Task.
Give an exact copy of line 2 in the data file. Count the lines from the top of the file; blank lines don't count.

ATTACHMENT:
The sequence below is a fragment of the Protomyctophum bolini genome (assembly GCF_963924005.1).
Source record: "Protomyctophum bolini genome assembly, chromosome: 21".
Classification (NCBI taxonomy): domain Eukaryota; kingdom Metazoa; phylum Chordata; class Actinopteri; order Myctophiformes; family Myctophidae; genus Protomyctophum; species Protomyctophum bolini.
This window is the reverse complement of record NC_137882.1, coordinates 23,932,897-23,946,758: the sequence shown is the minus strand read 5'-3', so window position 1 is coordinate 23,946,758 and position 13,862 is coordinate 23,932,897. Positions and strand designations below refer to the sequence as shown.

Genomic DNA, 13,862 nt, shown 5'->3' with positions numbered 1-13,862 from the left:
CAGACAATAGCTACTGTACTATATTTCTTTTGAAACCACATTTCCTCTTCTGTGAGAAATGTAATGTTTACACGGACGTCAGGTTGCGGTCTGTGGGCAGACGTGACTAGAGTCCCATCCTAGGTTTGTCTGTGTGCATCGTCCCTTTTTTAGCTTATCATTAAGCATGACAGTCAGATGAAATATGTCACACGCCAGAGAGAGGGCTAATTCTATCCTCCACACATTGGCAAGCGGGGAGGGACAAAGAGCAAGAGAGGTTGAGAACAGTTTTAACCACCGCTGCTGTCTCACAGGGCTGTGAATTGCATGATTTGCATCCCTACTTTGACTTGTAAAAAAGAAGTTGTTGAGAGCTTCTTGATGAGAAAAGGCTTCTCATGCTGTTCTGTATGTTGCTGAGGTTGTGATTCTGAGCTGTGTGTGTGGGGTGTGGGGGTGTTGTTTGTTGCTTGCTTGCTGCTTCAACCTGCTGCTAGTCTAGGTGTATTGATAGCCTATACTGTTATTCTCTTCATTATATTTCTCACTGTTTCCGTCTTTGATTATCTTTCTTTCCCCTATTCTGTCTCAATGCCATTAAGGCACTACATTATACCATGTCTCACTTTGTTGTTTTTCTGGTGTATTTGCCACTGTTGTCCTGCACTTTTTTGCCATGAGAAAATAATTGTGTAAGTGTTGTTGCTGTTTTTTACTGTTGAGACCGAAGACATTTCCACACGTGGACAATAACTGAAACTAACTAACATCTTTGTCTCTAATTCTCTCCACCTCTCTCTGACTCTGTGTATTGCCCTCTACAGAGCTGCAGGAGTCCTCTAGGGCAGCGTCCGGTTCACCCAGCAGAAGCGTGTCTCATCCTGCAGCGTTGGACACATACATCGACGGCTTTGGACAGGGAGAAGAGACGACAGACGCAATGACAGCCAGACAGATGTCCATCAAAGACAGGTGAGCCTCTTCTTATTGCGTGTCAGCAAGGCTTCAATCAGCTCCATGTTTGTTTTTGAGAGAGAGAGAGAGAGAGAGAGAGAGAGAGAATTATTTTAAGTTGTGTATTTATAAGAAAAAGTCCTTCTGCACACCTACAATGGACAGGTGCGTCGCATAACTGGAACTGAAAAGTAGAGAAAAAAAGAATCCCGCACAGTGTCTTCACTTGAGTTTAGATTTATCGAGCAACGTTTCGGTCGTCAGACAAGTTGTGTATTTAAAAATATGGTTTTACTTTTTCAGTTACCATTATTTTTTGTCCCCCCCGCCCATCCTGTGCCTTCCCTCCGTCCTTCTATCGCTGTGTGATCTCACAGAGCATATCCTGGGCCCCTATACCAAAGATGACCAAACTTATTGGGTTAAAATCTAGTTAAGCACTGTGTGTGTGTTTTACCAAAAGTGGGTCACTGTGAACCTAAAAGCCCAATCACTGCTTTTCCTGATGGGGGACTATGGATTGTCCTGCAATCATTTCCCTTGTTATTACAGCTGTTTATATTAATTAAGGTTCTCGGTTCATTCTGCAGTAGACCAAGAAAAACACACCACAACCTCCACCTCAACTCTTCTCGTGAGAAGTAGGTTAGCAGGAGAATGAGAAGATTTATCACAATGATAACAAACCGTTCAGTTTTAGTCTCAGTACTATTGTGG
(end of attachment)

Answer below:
Source record: "Protomyctophum bolini genome assembly, chromosome: 21".